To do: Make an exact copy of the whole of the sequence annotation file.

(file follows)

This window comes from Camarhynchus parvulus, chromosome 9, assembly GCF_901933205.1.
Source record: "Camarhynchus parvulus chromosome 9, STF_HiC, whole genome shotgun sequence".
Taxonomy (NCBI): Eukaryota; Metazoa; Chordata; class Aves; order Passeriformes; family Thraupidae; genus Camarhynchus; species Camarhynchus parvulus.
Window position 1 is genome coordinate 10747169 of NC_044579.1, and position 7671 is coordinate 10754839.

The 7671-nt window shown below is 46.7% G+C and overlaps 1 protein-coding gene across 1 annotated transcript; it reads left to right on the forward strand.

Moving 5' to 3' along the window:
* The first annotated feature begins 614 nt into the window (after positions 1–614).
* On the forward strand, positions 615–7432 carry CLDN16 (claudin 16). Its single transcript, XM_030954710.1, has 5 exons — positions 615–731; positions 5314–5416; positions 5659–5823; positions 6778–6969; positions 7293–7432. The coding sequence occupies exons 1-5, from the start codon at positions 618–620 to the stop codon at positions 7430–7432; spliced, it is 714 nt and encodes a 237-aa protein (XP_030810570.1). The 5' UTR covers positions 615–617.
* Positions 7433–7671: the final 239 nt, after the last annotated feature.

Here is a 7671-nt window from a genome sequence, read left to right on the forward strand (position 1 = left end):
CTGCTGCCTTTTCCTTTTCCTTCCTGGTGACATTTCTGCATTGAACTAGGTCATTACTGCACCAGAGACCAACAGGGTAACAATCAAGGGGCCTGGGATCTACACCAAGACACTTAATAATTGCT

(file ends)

This window comes from Camarhynchus parvulus, chromosome 9, assembly GCF_901933205.1.
Source record: "Camarhynchus parvulus chromosome 9, STF_HiC, whole genome shotgun sequence".
Taxonomy (NCBI): Eukaryota; Metazoa; Chordata; class Aves; order Passeriformes; family Thraupidae; genus Camarhynchus; species Camarhynchus parvulus.
Window position 1 is genome coordinate 10747169 of NC_044579.1, and position 7671 is coordinate 10754839.

The 7671-nt window shown below is 46.7% G+C and overlaps 1 protein-coding gene across 1 annotated transcript; it reads left to right on the forward strand.

Moving 5' to 3' along the window:
* The first annotated feature begins 614 nt into the window (after positions 1–614).
* On the forward strand, positions 615–7432 carry CLDN16 (claudin 16). Its single transcript, XM_030954710.1, has 5 exons — positions 615–731; positions 5314–5416; positions 5659–5823; positions 6778–6969; positions 7293–7432. The coding sequence occupies exons 1-5, from the start codon at positions 618–620 to the stop codon at positions 7430–7432; spliced, it is 714 nt and encodes a 237-aa protein (XP_030810570.1). The 5' UTR covers positions 615–617.
* Positions 7433–7671: the final 239 nt, after the last annotated feature.

Here is a 7671-nt window from a genome sequence, read left to right on the forward strand (position 1 = left end):
CTGCTGCCTTTTCCTTTTCCTTCCTGGTGACATTTCTGCATTGAACTAGGTCATTACTGCACCAGAGACCAACAGGGTAACAATCAAGGGGCCTGGGATCTACACCAAGACACTTAATAATTGCT